|Illustration by I. W. Taber|
(1) The loss of his leg and the jab to the groin are only part of the reason Ahab wants to kill Moby Dick. There was a prophecy that said Ahab would be dismembered, but the captain paid it no attention and managed to go 60 years living his life by his own free will until that notorious whale came along and fulfilled that prophecy. From that point on, Ahab saw Moby Dick as a representation of all the cruelty of fate and its control over people. If he could destroy that, then he would not only get revenge against fate, but also take back control of his life. He wanted to be a defiant conqueror; he wanted to be free. Tragically, he learns that he has no control over his vengeful quest and everything that he thought was his own free will was really just another part of fate's plan for him. This realization crushes his spirit and he repeatedly tries to convince himself that it's not true. But even when he wants to give up and go home, he feels the pull of destiny refusing to let him. I don't believe in fate, and to see Ahab suffer so damn much while trying to escape it--and then suffer again when he realizes his life and his thoughts aren't his own--is nothing short of heartbreaking.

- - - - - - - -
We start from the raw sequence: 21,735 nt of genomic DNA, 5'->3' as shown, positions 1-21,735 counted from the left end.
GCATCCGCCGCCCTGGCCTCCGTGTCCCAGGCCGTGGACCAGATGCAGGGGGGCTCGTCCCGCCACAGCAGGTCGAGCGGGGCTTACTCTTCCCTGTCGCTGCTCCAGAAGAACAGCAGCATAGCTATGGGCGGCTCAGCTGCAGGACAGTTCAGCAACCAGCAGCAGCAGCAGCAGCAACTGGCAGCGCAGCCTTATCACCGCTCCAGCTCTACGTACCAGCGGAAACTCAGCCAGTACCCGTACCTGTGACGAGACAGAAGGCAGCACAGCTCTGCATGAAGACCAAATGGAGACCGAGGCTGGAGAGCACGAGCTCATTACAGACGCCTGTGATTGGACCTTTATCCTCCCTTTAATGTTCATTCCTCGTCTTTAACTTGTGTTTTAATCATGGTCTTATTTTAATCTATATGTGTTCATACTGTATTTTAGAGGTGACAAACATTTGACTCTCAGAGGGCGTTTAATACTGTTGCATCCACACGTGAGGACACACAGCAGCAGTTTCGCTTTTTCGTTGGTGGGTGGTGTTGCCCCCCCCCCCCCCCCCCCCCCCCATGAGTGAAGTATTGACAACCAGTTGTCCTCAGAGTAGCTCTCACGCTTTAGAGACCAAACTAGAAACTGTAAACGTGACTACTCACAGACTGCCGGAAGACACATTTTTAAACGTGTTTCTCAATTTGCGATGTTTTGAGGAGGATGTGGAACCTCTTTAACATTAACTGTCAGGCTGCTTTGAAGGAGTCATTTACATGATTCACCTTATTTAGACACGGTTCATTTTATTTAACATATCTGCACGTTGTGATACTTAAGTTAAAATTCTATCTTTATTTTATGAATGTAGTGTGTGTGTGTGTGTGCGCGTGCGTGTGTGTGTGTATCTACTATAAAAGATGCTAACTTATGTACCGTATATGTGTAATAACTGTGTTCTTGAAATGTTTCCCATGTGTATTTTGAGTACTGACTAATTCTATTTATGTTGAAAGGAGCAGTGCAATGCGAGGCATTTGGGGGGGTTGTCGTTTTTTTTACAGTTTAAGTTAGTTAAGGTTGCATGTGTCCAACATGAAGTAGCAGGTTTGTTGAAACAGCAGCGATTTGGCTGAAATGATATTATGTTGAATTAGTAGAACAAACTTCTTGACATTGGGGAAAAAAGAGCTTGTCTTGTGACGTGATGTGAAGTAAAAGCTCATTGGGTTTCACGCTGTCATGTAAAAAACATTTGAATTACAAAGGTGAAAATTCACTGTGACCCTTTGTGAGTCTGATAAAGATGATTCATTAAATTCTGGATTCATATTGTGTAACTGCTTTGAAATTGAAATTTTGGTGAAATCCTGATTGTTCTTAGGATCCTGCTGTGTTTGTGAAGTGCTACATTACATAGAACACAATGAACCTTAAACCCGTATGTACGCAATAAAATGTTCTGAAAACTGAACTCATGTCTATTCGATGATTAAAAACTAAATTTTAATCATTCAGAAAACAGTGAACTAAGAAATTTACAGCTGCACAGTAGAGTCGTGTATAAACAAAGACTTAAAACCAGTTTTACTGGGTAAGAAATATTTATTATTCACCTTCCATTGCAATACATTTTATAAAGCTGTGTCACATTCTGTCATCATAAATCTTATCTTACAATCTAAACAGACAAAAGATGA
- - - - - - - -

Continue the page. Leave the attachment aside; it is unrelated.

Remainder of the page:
(2) I mentioned before that Fedallah is the only one who is never redeemed for the horrible things said of him. I think this is because Melville wanted him to be a complete enigma who is impossible to like or dislike. The reader has no way to form a real opinion about this man because he speaks maybe twice in the whole novel and doesn't do anything but stand without moving for countless hours at a time. The characters' opinions of him are based on their own prejudices and superstitions, so they can't be trusted. Stubb refers to him as "the devil" who's trying to corrupt Ahab, Starbuck calls him Ahab's "evil shadow", Ishmael takes a more unbiased view by calling him "a shadow", and Ahab seems afraid of him at times. The connection between Ahab and Fedallah is one of the most interesting aspects of the novel. The captain is the one who brought (or rather, stowed away) Fedallah on board the ship and is the only one who ever talks to him, but to say that they are friends would be a stretch. Fedallah has a natural way of tormenting Ahab; whether he does this deliberately or not is never revealed. As a Parsi prophet, Fedallah sees into the future and tells Ahab (in vague descriptions) how he will die. The captain is already being hounded by fate and out of desperation, he chooses to interpret these prophecies in a way that agrees with him. But if he's trying to escape fate, why did he bring a prophet on board? Is he trying to torment himself? Does he want Fedallah around to interpret his own frightening dreams? Or did he not know that his bowsman was a prophet when he hired him?